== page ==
Students successfully mobilized to pressure Georgetown University to divest from fossil fuels. What comes next?

Georgetown University

When students first began organizing a fossil-fuel divestment campaign a few years ago at Georgetown University, where I teach environmental studies, they knew the road ahead would be mostly uphill. At a prestigious university with millions in investments, the bureaucratic realities were all too evident.

Still, that first wave of students persisted, staging colorful events and inspiring demonstrations on campus. In the process they garnered enough support to convince the university to divest from coal.

That was five years ago, and since then the stakes have only gotten higher — along with the temperatures.

Flash forward, and now the current incarnation of student activists has just achieved a remarkable victory: The university revealed this month that it will freeze and phase out all fossil fuel holdings over the next five to ten years.

The announcement came on the heels of a student referendum vote that passed by an overwhelming 90.7%. It quickly prompted a number of commentators to reflect on the enormity of the moment.

As critical as this decision is — and as influential as it may yet be to other educational institutions — a secondary aspect of the narrative has received less attention and could be the key component going forward: Georgetown will now also repurpose its funds and energies toward renewability.

“The board’s decision directs endowment funds to be invested in areas such as renewable energy,” the Washington Post wrote. This rare commitment to reinvest directly in alternative and renewable resources is an important development in the wider campaign.

That effort will start at home. The university’s press release on Feb. 6 touted its increasing efforts toward “reducing its carbon footprint, supporting education, research efforts and other measures.”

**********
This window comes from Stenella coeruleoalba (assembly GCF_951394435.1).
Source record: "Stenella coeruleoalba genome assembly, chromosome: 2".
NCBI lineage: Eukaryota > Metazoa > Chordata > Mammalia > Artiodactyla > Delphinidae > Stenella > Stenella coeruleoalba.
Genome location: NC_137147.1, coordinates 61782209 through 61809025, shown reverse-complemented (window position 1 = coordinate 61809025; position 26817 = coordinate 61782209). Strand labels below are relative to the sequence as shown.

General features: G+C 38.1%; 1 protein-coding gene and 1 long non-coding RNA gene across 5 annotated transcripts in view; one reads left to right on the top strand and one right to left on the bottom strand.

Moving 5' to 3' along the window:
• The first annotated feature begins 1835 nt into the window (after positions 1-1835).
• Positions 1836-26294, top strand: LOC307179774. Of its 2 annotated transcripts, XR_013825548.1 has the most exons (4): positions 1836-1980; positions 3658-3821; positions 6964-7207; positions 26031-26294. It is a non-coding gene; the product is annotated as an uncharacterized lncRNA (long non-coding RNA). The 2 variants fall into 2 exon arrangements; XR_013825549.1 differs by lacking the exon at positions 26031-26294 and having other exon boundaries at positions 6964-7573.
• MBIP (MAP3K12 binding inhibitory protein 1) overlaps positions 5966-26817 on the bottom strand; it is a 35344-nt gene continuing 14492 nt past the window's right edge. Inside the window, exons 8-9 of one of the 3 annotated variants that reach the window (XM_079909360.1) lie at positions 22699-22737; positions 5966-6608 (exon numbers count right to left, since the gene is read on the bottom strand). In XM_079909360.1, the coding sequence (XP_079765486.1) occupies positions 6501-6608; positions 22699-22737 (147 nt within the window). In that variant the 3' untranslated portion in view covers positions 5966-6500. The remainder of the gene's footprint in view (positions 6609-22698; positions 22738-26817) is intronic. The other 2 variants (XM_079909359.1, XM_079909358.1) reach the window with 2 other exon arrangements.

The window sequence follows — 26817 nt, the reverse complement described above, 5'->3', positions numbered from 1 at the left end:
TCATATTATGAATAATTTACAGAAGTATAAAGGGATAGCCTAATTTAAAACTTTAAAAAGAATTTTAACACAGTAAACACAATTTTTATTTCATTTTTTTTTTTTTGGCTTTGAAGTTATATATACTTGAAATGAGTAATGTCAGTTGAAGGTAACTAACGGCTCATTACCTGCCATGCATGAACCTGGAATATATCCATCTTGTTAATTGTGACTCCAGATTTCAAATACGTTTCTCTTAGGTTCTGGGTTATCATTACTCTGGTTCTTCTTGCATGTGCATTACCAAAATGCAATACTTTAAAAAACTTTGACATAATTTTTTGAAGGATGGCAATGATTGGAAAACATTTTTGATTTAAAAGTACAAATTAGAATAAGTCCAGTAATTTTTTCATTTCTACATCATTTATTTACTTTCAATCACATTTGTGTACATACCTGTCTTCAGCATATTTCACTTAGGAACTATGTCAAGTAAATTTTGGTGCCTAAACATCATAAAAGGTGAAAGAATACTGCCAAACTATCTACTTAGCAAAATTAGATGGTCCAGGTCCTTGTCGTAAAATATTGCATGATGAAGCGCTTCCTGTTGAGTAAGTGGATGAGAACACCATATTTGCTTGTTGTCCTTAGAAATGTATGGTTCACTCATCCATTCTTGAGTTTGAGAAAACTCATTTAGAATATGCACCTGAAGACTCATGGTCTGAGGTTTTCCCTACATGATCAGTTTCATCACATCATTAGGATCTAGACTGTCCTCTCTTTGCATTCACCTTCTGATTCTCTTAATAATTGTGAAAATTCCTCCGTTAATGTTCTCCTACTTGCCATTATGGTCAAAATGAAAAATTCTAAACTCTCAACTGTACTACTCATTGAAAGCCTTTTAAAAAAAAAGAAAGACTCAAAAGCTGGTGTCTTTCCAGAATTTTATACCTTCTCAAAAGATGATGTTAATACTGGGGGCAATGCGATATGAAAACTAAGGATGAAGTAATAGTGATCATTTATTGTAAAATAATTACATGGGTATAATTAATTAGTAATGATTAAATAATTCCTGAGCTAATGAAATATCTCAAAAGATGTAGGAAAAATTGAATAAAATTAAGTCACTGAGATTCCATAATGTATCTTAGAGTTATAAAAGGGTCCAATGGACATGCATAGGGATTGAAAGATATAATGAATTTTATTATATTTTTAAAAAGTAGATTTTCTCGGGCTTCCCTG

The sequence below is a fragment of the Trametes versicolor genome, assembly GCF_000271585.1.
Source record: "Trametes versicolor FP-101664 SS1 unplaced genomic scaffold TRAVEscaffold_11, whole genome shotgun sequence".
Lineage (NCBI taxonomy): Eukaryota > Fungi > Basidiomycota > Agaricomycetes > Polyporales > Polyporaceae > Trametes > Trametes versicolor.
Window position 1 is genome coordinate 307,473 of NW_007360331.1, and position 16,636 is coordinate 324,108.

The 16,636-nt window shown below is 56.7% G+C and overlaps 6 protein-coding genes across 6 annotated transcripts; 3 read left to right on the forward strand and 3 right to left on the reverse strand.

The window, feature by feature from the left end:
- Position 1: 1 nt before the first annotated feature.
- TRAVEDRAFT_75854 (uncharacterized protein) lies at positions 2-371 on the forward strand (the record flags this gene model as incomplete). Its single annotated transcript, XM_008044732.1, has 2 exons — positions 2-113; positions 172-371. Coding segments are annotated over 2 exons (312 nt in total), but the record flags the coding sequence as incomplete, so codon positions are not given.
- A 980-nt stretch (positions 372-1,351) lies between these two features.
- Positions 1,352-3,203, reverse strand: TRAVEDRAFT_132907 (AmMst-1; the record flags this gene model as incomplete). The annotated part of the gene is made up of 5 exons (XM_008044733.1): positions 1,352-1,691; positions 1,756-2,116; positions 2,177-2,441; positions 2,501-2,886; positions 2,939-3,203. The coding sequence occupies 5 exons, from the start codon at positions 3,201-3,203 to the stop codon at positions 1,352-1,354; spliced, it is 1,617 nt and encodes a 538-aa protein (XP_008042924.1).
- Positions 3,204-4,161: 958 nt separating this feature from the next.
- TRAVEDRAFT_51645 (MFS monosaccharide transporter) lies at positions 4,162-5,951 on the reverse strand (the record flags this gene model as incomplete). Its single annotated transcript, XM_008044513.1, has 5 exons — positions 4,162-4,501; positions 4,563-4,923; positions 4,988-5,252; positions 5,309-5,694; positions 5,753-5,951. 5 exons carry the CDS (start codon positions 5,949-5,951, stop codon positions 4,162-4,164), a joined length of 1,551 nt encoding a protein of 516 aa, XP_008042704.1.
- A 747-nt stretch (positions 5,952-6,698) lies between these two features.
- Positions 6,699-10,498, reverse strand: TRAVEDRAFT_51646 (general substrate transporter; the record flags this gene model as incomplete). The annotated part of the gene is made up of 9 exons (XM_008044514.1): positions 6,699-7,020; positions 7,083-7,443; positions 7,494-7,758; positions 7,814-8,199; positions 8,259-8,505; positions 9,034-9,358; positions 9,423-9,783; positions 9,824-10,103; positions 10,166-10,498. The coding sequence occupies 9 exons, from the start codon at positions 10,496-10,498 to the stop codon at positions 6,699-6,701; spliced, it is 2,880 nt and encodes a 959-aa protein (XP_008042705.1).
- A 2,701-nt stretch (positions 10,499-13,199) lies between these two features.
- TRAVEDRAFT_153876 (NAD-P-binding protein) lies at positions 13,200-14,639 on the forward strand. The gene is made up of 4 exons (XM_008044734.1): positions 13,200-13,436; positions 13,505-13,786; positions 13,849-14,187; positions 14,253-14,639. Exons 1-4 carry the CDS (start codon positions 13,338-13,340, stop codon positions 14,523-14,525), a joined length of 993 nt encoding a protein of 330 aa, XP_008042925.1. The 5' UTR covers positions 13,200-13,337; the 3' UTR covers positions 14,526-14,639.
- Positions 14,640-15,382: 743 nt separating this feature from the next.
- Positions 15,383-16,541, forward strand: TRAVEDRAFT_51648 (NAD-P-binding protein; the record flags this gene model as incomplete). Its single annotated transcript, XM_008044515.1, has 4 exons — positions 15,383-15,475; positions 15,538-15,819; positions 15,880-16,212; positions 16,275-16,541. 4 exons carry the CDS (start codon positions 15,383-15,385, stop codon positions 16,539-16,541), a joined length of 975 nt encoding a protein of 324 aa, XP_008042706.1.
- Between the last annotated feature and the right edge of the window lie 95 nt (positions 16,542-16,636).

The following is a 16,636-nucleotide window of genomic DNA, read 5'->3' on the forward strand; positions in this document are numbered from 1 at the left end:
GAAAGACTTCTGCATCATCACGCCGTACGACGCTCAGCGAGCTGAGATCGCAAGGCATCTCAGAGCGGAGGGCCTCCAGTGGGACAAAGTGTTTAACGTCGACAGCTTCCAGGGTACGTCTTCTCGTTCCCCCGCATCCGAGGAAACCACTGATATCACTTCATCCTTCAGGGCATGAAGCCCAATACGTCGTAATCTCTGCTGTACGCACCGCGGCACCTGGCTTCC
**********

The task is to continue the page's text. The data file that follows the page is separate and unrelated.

This ethos was reflected in the final policy language adopted by the board of directors that same day, including the reiteration of an overarching intention to contribute “to our transition to a more sustainable world.” The prospective nature of these sentiments is both promising and necessary.

As the GU Fossil Free (GUFF) site implores: “To truly invest in our future, we must divest from our destruction.” Looking at the “Why We Fight” section of the site evokes memories for me of the many dedicated students who have done this work, but it also serves to remind us all of the stakes.

GU Fossil Free
Photo: GU Fossil Free

These students haven’t just been working to address past actions and change current policies; they’ve also been futuring — planning for the days and years to come with a systematic approach. “I don’t want my legacy to be ‘the person who knew but did not act’,” Ezequiel Espiricueta said on the site. “It’s time to step up, stand for justice, and protect our futures,” observed Lucy Chatfield.

It is this piece of the puzzle — pointing toward the arduous road ahead while maintaining a sense of possibility — that ultimately may be the most effective and inspiring result of all. It validates a core premise of social change efforts more generally: the need to not only stand against, but for.

As GUFF member Sadie Morris described it, the major task at hand is no less than the urgent need for “recognizing and forcing the systematic, global change that needs to take place,” in order “to create a human system that is compatible with a healthy and happy planet and healthy and happy people.”

Knowing many of these students may serve to bias my views on all of this, but it’s equally the case that the overall momentum of future-oriented change efforts steadily has been tipping toward youth (as environmental systems approach parallel “tipping points”). I wrote as much a few months ago.

What comes next? For Georgetown, it will entail a strategic process to identify the right investments and places where the institution’s assets can have the most positive impact. Efforts toward greening the campus and promoting sustainability inside and outside the classroom will build on those already in place.

For GUFF and students around the world, the challenge now will be to replicate this success at other institutions, and to turn their investments away from the fossil fuel economy of the past and reinvest them in a renewable future.

And for the rest of us? Whatever else we invest in for the future, we need to continue to support the efforts of today’s youth to mobilize for change. It may be that investing in the work of these students will yield the greatest returns of all.

The opinions expressed above are those of the author and do not necessarily reflect those of The Revelator, the Center for Biological Diversity or their employees.

Randall Amster

is co-director and teaching professor of Environmental Studies at Georgetown University. He writes on issues of politics, ecology, culture and technology for numerous academic and popular outlets. His most recent book is Peace Ecology (Routledge, 2015).

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